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My hometown, Curepto, was destroyed by the 2010 Chile earthquake that hit the country on February 27. Soon after the tragedy, Cureptans—both those who still lived in Curepto and those who had left—joined forces to reconstruct the village. This propelled us, a trio of old friends now living in Santiago, to form an association called the Group of Friends for the Rebuilding of Curepto. It grew from fond memories of a carefree adolescence—a joint effort to give something back to the village that had made our young lives so joyful.
Initially, we organized bingo games, mostly at a retirement home. One day it occurred to me: “Why not help young people develop leadership skills?” I wondered how I could share the knowledge and training I had acquired in my professional life with youth. I was inspired by the words of SGI President Daisaku Ikeda:
The great Chinese writer Lu Xun (1881–1936), said that we must become the soil that enables our young people, who are filled with potential, to bloom beautifully . . . Our precious young people, emissaries from the future, are my life. Seeing their growth, seeing them triumph in their own unique way . . . is my greatest joy.
I envisioned creating a course that would help young people develop into responsible adults with strong leadership qualities and a commitment to peace, diversity and respect for others—people committed to bettering the world, beginning with their own self development, youth who create value for their local communities and their countries and are citizens of the world. These are ideals that President Ikeda has consistently stressed.
I enthusiastically shared the idea with my friends, who told me that I would be wasting my time since the kids in Curepto would not be receptive and were more interested in partying! I refused to accept this bleak portrait of the youth. My Buddhist practice has taught me that all of us have great potential and that young people in particular need to be nurtured, as they are the key to our future.
Regardless of my friends’ doubts, I was determined to start the course and set up a meeting in Curepto for anyone interested. I left Santiago at 6:00 a.m. on a Saturday morning and finally, four hours later, sat down at the restaurant where we were set to meet. Nobody showed up. This gave me the idea to go to the local radio station to see if I could promote the meeting that way. I did just that and was able to bring together 10 students the following weekend. Our journey had begun!
My vision for the course was that it would not be a theoretical course on leadership—I wanted to see the students lead. We met once a month on a Saturday for several hours, over a period of 10 months. It was incredible to see young people showing up at nine o’clock on a Saturday morning ready to learn. I remember a young woman who would travel 20 minutes from her home to the bus stop and 20 more minutes by bus to arrive at class. The students once said to me: “Professor, you travel from Santiago and always arrive 15 minutes early—how could we not come to class?” It was then that I realized how crucial a role adults play in young people’s lives and how we can be a positive influence on them.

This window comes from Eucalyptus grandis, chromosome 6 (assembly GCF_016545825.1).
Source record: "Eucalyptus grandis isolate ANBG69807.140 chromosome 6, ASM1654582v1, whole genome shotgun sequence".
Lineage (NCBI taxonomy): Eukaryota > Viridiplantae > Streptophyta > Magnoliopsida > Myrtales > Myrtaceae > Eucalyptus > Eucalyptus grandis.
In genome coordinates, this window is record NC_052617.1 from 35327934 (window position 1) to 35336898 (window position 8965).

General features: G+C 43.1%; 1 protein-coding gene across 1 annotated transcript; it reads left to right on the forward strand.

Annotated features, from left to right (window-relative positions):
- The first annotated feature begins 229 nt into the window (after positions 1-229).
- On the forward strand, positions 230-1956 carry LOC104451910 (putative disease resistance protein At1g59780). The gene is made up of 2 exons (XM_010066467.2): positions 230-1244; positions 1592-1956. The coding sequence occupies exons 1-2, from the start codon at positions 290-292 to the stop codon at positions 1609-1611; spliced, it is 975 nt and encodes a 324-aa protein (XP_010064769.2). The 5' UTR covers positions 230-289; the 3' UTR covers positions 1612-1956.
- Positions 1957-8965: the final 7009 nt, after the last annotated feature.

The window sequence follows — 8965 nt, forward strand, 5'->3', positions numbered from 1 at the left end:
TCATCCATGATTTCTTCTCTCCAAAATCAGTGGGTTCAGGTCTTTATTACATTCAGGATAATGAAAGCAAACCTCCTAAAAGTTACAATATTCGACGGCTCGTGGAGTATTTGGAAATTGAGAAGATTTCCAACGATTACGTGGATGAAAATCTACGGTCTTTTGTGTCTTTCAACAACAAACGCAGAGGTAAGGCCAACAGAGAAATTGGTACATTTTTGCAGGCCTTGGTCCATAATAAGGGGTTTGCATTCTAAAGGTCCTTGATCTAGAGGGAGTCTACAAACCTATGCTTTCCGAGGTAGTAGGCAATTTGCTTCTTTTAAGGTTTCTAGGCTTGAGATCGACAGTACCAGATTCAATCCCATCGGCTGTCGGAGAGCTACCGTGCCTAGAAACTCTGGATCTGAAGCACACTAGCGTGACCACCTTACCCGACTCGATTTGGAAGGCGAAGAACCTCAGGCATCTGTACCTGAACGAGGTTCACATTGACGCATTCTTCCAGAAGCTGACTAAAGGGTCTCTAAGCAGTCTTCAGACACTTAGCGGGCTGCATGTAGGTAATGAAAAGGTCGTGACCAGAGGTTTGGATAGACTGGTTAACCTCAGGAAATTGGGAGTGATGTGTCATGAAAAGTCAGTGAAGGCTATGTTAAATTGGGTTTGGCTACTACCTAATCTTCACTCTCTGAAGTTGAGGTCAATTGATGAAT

The students and I did various activities during the course, including taking field trips and hosting guest speakers. We also mounted the exhibition “Seeds of Hope: Visions of sustainability, steps toward change,” jointly created by the SGI and the Earth Charter International, at the University of Concepción.
The second course (2012) ended with two graduation ceremonies—that of the Saturday morning class and of the Saturday afternoon class.
In the third year (2013), we decided that the students should focus on concrete tasks aimed at helping their community and putting their knowledge to work. This idea gave rise to the Town Squares in Action initiative.
Putting in enormous effort, the students organized a Saturday town square fair that included stands offering insight into the practicalities of various professions. There were representatives from the forestry sector who distributed saplings of native trees, artists who offered a pottery class and puppeteers who put on a nature-themed show for the children.
In 2014, we developed an initiative based on the idea of sustainable civic responsibility, which showed how ordinary citizens can organize themselves in order to help their communities.
In 2015, when another severe earthquake struck Chile, members of the Curepto community contacted us for help, as the town had yet to receive any aid from the government. The request surprised us, but the students quickly rose to the occasion. They joined forces to collect contributions, and then two of them flew to the disaster zone to distribute the contributions. Seeing their efforts, the Group of Friends for the Rebuilding of Curepto realized that we were here to stay, that our work had not been in vain and that encouraging a group of local young people to take action had been the right decision. As President Ikeda has repeatedly said in his writings, when young people find their mission, their power becomes boundless.
Nichiren writes, “If one lights a fire for others, one will brighten one’s own way.” I feel indebted to my young friends for giving me the opportunity to help materialize what Buddhism has taught me and for helping me to grow. Out of a great tragedy has been born great hope for the future.
[Adapted from the September 2015 issue of Fortuna, SGI-Chile; photos courtesy of SGI-Chile]
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